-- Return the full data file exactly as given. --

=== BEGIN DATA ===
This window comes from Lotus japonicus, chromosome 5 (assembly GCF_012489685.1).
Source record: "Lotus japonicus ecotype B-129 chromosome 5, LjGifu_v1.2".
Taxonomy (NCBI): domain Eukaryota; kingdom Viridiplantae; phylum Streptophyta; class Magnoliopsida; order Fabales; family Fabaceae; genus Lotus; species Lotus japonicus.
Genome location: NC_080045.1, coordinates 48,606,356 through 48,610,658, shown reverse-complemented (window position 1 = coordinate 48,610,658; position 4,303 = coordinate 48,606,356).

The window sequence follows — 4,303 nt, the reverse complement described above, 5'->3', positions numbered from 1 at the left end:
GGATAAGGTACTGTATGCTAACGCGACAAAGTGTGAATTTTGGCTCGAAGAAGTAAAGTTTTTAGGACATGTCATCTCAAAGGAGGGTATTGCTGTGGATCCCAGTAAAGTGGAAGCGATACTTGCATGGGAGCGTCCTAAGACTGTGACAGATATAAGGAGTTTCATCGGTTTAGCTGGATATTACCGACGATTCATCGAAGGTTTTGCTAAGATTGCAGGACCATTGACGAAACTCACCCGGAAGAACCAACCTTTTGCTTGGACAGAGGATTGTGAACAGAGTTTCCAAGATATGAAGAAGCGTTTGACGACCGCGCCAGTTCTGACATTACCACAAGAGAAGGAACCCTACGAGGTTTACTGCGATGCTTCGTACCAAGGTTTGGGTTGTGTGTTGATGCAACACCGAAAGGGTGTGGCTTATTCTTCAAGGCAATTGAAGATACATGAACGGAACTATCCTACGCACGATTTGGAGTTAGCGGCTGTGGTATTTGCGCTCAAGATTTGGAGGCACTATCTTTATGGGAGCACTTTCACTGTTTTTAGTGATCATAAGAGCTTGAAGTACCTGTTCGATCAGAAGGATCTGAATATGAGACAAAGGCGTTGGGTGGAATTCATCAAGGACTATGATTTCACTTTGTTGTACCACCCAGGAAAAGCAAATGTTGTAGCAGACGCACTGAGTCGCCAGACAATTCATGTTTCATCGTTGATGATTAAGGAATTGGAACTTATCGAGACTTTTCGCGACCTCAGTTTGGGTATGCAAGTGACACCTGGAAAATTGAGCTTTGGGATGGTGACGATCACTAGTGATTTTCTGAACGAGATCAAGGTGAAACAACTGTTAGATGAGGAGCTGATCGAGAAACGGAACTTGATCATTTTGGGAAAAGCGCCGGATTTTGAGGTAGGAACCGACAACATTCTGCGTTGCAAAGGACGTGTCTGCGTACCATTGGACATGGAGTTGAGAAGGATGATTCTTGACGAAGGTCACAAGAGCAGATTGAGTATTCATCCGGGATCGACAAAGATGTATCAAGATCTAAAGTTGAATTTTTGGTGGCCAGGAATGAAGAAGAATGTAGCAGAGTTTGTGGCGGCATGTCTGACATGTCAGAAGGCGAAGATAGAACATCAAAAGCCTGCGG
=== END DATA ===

This window comes from Lotus japonicus, chromosome 5 (assembly GCF_012489685.1).
Source record: "Lotus japonicus ecotype B-129 chromosome 5, LjGifu_v1.2".
Taxonomy (NCBI): domain Eukaryota; kingdom Viridiplantae; phylum Streptophyta; class Magnoliopsida; order Fabales; family Fabaceae; genus Lotus; species Lotus japonicus.
Genome location: NC_080045.1, coordinates 48,606,356 through 48,610,658, shown reverse-complemented (window position 1 = coordinate 48,610,658; position 4,303 = coordinate 48,606,356).

The window sequence follows — 4,303 nt, the reverse complement described above, 5'->3', positions numbered from 1 at the left end:
GGATAAGGTACTGTATGCTAACGCGACAAAGTGTGAATTTTGGCTCGAAGAAGTAAAGTTTTTAGGACATGTCATCTCAAAGGAGGGTATTGCTGTGGATCCCAGTAAAGTGGAAGCGATACTTGCATGGGAGCGTCCTAAGACTGTGACAGATATAAGGAGTTTCATCGGTTTAGCTGGATATTACCGACGATTCATCGAAGGTTTTGCTAAGATTGCAGGACCATTGACGAAACTCACCCGGAAGAACCAACCTTTTGCTTGGACAGAGGATTGTGAACAGAGTTTCCAAGATATGAAGAAGCGTTTGACGACCGCGCCAGTTCTGACATTACCACAAGAGAAGGAACCCTACGAGGTTTACTGCGATGCTTCGTACCAAGGTTTGGGTTGTGTGTTGATGCAACACCGAAAGGGTGTGGCTTATTCTTCAAGGCAATTGAAGATACATGAACGGAACTATCCTACGCACGATTTGGAGTTAGCGGCTGTGGTATTTGCGCTCAAGATTTGGAGGCACTATCTTTATGGGAGCACTTTCACTGTTTTTAGTGATCATAAGAGCTTGAAGTACCTGTTCGATCAGAAGGATCTGAATATGAGACAAAGGCGTTGGGTGGAATTCATCAAGGACTATGATTTCACTTTGTTGTACCACCCAGGAAAAGCAAATGTTGTAGCAGACGCACTGAGTCGCCAGACAATTCATGTTTCATCGTTGATGATTAAGGAATTGGAACTTATCGAGACTTTTCGCGACCTCAGTTTGGGTATGCAAGTGACACCTGGAAAATTGAGCTTTGGGATGGTGACGATCACTAGTGATTTTCTGAACGAGATCAAGGTGAAACAACTGTTAGATGAGGAGCTGATCGAGAAACGGAACTTGATCATTTTGGGAAAAGCGCCGGATTTTGAGGTAGGAACCGACAACATTCTGCGTTGCAAAGGACGTGTCTGCGTACCATTGGACATGGAGTTGAGAAGGATGATTCTTGACGAAGGTCACAAGAGCAGATTGAGTATTCATCCGGGATCGACAAAGATGTATCAAGATCTAAAGTTGAATTTTTGGTGGCCAGGAATGAAGAAGAATGTAGCAGAGTTTGTGGCGGCATGTCTGACATGTCAGAAGGCGAAGATAGAACATCAAAAGCCTGCGG